Once the pies were cooled, I made the ‘schmear’ or filling which was, um, heaven in a bowl. It was thick and fragrant and reminiscent of the holidays. I added some lemon juice to make it the perfect spreading consistency. But, be careful not to make it too watery by adding too much lemon juice or the crusts will become soggy once the filling is smoothed on to the pastry.
Apple Crumble Pies
1 1/4 cups (175grams) all-purpose flour
1/4 teaspoon fine salt
1 tablespoon white sugar
1/4 cup (56 grams or 2 ounces) unsalted butter, chilled
1/4 cup (56 grams or 2 ounces) vegetable shortening, chilled
1 tablespoon (15 ml) lemon juice
3-5 tablespoons (45-75 ml) cold water
1/3 cup (67 grams) brown sugar, loosely packed
3 tablespoons white sugar
1/2 teaspoon cinnamon
1/4 teaspoon nutmeg
1/4 teaspoon salt
1/2 teaspoon corn starch
1/2 lemon, zested and squeezed
4 tablespoons (60 ml or half a stick) butter, melted
1 1/2 apples, sliced thinly (use any variety of apple)
2 tablespoons brown sugar
2 tablespoons instant rolled oats
2 tablespoons all-purpose flour
2 tablespoons (30 ml) butter, melted
2 tablespoons chopped almonds (or pecans will do as well)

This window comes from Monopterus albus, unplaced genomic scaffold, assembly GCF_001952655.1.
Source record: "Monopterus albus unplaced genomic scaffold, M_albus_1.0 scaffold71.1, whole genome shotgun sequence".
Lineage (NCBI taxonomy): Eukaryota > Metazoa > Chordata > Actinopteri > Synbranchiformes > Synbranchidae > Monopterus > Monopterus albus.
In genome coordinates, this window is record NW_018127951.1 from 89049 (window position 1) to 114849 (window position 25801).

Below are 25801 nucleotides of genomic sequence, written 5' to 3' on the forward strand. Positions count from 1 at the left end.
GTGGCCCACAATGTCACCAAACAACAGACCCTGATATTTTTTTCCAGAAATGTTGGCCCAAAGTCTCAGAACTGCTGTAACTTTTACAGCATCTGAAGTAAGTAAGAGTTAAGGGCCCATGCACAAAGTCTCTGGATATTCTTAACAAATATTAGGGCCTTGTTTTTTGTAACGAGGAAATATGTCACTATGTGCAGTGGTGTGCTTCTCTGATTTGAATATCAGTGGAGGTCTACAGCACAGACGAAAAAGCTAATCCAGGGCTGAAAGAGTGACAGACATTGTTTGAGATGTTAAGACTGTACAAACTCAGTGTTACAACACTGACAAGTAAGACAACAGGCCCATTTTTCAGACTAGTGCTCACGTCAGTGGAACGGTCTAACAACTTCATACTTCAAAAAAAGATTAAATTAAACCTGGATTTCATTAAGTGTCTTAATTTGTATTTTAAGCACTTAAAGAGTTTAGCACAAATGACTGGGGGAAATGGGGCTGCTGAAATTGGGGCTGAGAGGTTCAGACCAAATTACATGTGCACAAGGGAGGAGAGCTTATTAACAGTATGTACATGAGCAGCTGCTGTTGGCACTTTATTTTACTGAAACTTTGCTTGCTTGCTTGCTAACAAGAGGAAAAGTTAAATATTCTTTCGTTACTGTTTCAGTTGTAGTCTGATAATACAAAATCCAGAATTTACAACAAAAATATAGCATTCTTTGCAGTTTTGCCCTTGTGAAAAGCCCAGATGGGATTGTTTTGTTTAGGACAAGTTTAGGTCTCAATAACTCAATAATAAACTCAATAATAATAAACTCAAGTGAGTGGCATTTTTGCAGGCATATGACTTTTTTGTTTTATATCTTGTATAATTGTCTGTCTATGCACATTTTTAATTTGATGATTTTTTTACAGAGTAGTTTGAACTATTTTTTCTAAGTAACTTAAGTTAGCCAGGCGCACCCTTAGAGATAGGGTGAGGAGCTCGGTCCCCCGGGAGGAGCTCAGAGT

1/4 teaspoon cinnamon
1/8 teaspoon nutmeg
pinch of salt
Prepare the crust for the pies: Preheat your oven to 350°F (177°C). Combine the flour, salt and sugar in a food processor (or in a large bowl if using a pastry blender). Pulse the processor until the dry ingredients are combined. Cut the butter and shortening into small cubes and slowly add to the food processor, pulsing between additions. (If you’re using a pastry blender, cut the butter and shortening into the mixture.) Continue pulsing (or blending by hand) the mixture until it resembles a crumbly texture. Slowly add the cold water and lemon juice (in 2 tablespoon intervals) just until the dough comes together. Add more water as necessary. If you are using a food processor, the mixture should start to gather on one side of your bowl. The dough should be slightly tacky but not wet enough to stick to your hands. Do not overmix or your dough will become tough.